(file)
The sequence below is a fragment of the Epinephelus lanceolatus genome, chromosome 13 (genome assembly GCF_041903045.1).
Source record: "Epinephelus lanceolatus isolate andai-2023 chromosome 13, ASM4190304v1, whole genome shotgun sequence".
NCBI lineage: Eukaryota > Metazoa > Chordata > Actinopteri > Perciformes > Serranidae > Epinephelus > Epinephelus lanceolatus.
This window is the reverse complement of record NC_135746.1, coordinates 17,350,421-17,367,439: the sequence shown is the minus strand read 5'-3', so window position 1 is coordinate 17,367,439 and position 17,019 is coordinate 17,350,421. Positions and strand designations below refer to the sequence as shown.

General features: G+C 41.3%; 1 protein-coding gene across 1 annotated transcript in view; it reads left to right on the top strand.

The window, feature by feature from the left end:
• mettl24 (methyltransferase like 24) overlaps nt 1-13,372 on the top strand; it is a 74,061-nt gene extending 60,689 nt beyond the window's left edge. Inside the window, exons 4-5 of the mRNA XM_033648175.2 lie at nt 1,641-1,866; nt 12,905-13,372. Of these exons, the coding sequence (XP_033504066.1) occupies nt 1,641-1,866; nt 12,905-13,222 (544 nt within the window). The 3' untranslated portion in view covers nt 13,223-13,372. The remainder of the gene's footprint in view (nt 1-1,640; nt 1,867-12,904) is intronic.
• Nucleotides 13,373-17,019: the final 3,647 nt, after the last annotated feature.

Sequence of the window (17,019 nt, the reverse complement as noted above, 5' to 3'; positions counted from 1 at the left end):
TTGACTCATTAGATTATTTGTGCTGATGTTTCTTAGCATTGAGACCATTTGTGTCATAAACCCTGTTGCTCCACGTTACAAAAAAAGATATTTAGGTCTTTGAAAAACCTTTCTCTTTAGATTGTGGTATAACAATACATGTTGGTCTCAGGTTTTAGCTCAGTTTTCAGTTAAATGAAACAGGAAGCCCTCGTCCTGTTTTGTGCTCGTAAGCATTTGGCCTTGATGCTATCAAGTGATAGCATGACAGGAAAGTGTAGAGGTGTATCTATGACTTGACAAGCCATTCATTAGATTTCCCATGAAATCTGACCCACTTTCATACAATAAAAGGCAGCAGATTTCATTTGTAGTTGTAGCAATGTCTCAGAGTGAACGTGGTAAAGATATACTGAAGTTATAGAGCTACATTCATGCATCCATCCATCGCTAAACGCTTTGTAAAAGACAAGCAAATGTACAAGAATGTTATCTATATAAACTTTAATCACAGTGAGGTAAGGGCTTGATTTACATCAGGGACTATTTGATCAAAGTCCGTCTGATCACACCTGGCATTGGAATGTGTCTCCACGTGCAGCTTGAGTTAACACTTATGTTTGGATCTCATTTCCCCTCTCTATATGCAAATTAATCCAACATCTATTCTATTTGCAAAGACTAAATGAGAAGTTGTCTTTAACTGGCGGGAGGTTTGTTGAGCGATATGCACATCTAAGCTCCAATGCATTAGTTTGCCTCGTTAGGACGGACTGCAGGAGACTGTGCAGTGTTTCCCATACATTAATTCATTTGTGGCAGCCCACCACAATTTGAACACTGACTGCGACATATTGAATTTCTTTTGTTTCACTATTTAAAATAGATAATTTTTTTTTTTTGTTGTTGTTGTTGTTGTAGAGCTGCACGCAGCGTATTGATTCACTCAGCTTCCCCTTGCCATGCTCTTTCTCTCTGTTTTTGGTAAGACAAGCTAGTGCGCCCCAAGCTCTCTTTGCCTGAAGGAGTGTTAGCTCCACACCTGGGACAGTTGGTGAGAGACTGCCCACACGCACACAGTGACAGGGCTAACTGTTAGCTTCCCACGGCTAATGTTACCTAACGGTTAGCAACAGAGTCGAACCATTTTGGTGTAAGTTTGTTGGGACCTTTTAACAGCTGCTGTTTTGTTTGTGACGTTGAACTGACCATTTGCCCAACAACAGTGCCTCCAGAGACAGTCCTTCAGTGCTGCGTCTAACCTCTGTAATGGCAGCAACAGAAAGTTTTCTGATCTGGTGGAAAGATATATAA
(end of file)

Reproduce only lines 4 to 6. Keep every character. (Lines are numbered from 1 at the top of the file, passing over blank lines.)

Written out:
This window is the reverse complement of record NC_135746.1, coordinates 17,350,421-17,367,439: the sequence shown is the minus strand read 5'-3', so window position 1 is coordinate 17,367,439 and position 17,019 is coordinate 17,350,421. Positions and strand designations below refer to the sequence as shown.

General features: G+C 41.3%; 1 protein-coding gene across 1 annotated transcript in view; it reads left to right on the top strand.

The window, feature by feature from the left end: